ANAHEIM — Kendall Graveman can be viewed as the swing man in the A’s rotation.
He fits in somewhere between the dominance the A’s expect from Sonny Gray, and the promise and excitement they see with up-and-coming prospects like Sean Manaea and Daniel Mengden.
When Graveman is going good, Oakland’s rotation looks a little stronger. The question marks don’t seem as glaring.
The right-hander turned in his second impressive outing in a row in the A’s 5-4 victory Thursday over the Los Angeles Angels. He induced 12 ground-ball outs over 6 2/3 innings, held the Angels to two runs and didn’t walk a batter.
“He’s really found his sinker the last two games,” manager Bob Melvin said. “When you have that kind of a pitch and can keep the ball on the ground, it’s gonna get you out of some jams. That’s his strength, and I think the past couple games has been all about his sinker.”
Graveman benefited from some early offense, as the A’s scored four off the Angels’ Tim Lincecum in the second and chased the two-time Cy Young winner after three innings. But just as important was what Graveman did with the lead. Or rather, what he didn’t do.
An inability to keep early leads has been his Achilles heel this season. But when the Angels struck for two runs in the fourth to cut the A’s lead to 4-2, Graveman didn’t let his outing run off the rails. With runners on second and third, he retired Andrelton Simmons on a fly to right to keep the A’s in control.
“Especially because of the way the first part of his season went, ‘Here we go again’, I’m sure crept into his mind,” A’s catcher Stephen Vogt said. “But he met it head on. He made the adjustment and got some key outs for us.”
Graveman reciprocated that thought, crediting Vogt for an adjustment of his own.
Vogt has been working with Marcus Jensen, Oakland’s catching instructor, on his setup behind the plate so he can better provide a lower target for pitchers to aim for. That proves effective with someone like Graveman in particular, who excels when he keeps his pitches low in the zone and encounters trouble when they drift higher.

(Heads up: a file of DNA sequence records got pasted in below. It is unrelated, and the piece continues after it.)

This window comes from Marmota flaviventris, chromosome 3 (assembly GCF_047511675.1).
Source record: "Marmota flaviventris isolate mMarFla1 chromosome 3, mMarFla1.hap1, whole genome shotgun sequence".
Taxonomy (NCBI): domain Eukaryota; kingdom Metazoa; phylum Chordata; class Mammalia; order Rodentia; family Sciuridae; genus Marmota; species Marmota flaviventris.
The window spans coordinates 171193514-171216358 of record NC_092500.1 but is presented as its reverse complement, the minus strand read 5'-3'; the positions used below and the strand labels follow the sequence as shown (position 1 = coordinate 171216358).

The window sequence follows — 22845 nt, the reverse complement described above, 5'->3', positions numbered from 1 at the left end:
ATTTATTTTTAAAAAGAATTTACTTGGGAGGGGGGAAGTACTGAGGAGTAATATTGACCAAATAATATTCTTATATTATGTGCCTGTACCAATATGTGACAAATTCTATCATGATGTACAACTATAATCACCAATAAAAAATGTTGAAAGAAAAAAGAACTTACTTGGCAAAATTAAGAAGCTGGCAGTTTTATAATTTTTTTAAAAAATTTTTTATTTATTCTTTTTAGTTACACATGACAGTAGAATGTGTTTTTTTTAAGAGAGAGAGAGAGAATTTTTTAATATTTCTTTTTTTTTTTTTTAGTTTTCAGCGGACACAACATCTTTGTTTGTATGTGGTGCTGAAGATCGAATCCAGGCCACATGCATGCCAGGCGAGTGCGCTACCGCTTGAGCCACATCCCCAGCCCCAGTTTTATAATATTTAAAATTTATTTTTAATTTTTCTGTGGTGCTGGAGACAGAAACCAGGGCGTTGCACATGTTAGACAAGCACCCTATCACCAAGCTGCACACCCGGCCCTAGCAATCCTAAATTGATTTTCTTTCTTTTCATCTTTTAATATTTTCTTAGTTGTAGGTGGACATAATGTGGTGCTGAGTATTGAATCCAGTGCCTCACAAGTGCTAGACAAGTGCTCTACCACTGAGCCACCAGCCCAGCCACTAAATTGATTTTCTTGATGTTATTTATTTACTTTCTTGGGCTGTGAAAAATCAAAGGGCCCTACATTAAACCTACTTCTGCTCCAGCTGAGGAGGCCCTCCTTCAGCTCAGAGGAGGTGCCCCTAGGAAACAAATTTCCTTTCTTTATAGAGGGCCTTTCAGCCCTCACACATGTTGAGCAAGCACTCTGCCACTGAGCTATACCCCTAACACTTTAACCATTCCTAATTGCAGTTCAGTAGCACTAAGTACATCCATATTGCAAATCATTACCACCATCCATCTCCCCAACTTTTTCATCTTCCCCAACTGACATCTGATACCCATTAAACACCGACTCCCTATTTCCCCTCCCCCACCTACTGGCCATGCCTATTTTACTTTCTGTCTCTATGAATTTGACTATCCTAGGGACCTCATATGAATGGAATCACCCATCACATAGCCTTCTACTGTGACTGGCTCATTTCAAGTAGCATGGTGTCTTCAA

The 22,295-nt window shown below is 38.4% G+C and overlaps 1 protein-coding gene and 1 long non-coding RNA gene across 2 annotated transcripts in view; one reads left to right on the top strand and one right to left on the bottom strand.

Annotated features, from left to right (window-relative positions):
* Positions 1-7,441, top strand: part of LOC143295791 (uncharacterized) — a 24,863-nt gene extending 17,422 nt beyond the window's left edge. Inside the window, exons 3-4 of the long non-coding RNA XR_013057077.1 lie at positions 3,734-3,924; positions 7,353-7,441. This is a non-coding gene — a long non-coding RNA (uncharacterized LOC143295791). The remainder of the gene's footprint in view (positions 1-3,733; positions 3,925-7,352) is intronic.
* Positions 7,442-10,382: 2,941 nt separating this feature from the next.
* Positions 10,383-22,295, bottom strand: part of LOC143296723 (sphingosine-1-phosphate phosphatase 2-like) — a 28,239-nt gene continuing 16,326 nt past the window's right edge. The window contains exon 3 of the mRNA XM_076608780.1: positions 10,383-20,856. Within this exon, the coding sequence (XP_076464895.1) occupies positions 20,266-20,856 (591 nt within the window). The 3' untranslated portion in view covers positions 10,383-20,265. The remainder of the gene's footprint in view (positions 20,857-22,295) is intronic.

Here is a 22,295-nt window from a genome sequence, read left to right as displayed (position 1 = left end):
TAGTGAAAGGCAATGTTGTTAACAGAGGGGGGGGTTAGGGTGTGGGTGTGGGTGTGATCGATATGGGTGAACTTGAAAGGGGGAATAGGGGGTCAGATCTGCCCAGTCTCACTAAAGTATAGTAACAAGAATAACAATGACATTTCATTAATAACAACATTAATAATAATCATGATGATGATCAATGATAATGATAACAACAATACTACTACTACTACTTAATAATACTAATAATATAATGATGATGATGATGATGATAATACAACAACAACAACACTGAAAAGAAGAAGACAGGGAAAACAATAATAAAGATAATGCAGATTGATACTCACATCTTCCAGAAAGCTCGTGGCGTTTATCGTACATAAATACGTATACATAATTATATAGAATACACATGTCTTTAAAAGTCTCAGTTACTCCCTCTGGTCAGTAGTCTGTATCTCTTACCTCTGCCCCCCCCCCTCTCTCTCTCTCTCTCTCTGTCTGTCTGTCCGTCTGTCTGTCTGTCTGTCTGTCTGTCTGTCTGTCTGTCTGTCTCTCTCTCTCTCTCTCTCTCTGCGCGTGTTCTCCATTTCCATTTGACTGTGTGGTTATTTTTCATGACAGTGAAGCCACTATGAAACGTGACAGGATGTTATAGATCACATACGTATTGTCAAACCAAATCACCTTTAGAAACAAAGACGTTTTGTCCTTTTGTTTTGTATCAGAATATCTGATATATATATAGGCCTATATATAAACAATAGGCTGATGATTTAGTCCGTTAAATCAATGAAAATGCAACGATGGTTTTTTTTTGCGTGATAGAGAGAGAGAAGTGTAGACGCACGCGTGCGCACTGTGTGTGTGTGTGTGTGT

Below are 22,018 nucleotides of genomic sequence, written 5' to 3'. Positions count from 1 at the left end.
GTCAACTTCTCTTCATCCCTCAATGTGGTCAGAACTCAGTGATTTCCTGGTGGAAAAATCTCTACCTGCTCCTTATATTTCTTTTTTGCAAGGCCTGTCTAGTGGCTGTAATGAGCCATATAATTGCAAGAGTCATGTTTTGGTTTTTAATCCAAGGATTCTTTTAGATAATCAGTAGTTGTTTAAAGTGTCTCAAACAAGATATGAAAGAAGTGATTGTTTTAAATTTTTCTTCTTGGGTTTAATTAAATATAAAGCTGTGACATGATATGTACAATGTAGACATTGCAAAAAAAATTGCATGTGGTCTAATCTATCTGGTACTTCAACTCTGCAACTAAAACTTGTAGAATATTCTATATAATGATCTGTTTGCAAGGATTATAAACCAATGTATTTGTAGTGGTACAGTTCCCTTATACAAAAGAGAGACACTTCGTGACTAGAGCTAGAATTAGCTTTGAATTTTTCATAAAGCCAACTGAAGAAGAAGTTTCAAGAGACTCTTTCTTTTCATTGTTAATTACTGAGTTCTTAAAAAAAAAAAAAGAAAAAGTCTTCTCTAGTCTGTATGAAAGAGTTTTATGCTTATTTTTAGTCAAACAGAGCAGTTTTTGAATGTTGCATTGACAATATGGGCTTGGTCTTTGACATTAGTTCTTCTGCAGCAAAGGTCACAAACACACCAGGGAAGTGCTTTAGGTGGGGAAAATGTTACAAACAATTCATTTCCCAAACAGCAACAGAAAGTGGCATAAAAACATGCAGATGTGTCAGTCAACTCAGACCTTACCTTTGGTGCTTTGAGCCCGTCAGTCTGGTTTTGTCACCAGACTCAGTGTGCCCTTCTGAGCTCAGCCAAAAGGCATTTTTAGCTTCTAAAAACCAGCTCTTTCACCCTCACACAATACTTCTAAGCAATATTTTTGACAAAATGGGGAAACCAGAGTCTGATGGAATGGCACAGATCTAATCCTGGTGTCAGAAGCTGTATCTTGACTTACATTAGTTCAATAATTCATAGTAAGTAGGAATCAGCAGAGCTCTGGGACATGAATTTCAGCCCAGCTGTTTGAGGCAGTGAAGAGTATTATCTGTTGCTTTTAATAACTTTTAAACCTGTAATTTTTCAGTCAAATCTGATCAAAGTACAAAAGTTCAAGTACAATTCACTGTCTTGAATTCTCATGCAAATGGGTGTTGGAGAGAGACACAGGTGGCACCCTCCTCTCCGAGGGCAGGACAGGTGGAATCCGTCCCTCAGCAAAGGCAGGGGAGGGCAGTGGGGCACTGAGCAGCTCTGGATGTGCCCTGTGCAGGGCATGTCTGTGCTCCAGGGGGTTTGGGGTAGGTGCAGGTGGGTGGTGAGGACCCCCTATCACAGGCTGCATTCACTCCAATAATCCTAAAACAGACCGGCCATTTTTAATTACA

Graveman said he’s benefiting from Vogt’s lower targets, and that others on the staff are as well. Vogt takes pride in the improvement he’s shown in that little nuance of his game.
“I’ve changed my stance a little bit,” he said. “I’ve been working with Marcus a lot, trying to figure out, with my body and my capabilities, how I can be better. I’m really working on giving a better target and being able to present the low pitch better, which gives (Graveman) confidence to be able to throw it down there. I feel like I have been able to steal some low strikes here this last week.”
Graveman didn’t make it through six innings in six of his first nine starts. But he’s pitched six-plus in three of his past five. And in his last two starts, both against the Angels, Graveman has held them to three runs over 13 2/3 innings and issued just one walk.
Melvin said Graveman gets “his mojo” and confidence going when he’s throwing his sinker with velocity and downward movement. Graveman acknowledged that success follows when he’s dialed in with the pitch.
“It’s a thing I can throw on a 2-1, 3-1 count and still get outs like we did tonight,” he said. “I don’t have to go off speed all the time.”